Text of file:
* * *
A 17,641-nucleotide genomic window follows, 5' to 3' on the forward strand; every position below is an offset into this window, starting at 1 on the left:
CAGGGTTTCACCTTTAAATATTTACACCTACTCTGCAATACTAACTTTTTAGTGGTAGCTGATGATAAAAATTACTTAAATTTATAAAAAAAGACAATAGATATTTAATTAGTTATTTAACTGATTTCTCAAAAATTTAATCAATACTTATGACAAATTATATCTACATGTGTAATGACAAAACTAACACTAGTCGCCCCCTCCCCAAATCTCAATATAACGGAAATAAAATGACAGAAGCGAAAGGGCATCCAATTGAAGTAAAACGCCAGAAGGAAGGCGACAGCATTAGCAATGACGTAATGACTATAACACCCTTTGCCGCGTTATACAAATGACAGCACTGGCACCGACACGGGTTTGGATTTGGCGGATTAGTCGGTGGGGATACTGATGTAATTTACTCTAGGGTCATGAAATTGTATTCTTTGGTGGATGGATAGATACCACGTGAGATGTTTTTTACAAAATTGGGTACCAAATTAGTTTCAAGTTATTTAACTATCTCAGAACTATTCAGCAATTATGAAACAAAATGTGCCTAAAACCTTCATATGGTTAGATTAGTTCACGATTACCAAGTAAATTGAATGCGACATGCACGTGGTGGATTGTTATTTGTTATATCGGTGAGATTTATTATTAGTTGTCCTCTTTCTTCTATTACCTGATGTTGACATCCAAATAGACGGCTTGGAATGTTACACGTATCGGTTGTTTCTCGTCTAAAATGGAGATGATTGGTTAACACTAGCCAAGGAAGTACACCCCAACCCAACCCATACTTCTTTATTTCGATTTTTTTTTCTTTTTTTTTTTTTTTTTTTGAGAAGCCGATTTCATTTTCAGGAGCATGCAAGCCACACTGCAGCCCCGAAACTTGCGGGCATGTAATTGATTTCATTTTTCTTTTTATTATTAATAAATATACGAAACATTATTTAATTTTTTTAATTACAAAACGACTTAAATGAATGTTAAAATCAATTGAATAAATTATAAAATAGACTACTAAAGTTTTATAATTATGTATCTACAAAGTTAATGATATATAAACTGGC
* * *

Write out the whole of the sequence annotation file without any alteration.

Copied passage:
A 17,641-nucleotide genomic window follows, 5' to 3' on the forward strand; every position below is an offset into this window, starting at 1 on the left:
CAGGGTTTCACCTTTAAATATTTACACCTACTCTGCAATACTAACTTTTTAGTGGTAGCTGATGATAAAAATTACTTAAATTTATAAAAAAAGACAATAGATATTTAATTAGTTATTTAACTGATTTCTCAAAAATTTAATCAATACTTATGACAAATTATATCTACATGTGTAATGACAAAACTAACACTAGTCGCCCCCTCCCCAAATCTCAATATAACGGAAATAAAATGACAGAAGCGAAAGGGCATCCAATTGAAGTAAAACGCCAGAAGGAAGGCGACAGCATTAGCAATGACGTAATGACTATAACACCCTTTGCCGCGTTATACAAATGACAGCACTGGCACCGACACGGGTTTGGATTTGGCGGATTAGTCGGTGGGGATACTGATGTAATTTACTCTAGGGTCATGAAATTGTATTCTTTGGTGGATGGATAGATACCACGTGAGATGTTTTTTACAAAATTGGGTACCAAATTAGTTTCAAGTTATTTAACTATCTCAGAACTATTCAGCAATTATGAAACAAAATGTGCCTAAAACCTTCATATGGTTAGATTAGTTCACGATTACCAAGTAAATTGAATGCGACATGCACGTGGTGGATTGTTATTTGTTATATCGGTGAGATTTATTATTAGTTGTCCTCTTTCTTCTATTACCTGATGTTGACATCCAAATAGACGGCTTGGAATGTTACACGTATCGGTTGTTTCTCGTCTAAAATGGAGATGATTGGTTAACACTAGCCAAGGAAGTACACCCCAACCCAACCCATACTTCTTTATTTCGATTTTTTTTTCTTTTTTTTTTTTTTTTTTTGAGAAGCCGATTTCATTTTCAGGAGCATGCAAGCCACACTGCAGCCCCGAAACTTGCGGGCATGTAATTGATTTCATTTTTCTTTTTATTATTAATAAATATACGAAACATTATTTAATTTTTTTAATTACAAAACGACTTAAATGAATGTTAAAATCAATTGAATAAATTATAAAATAGACTACTAAAGTTTTATAATTATGTATCTACAAAGTTAATGATATATAAACTGGC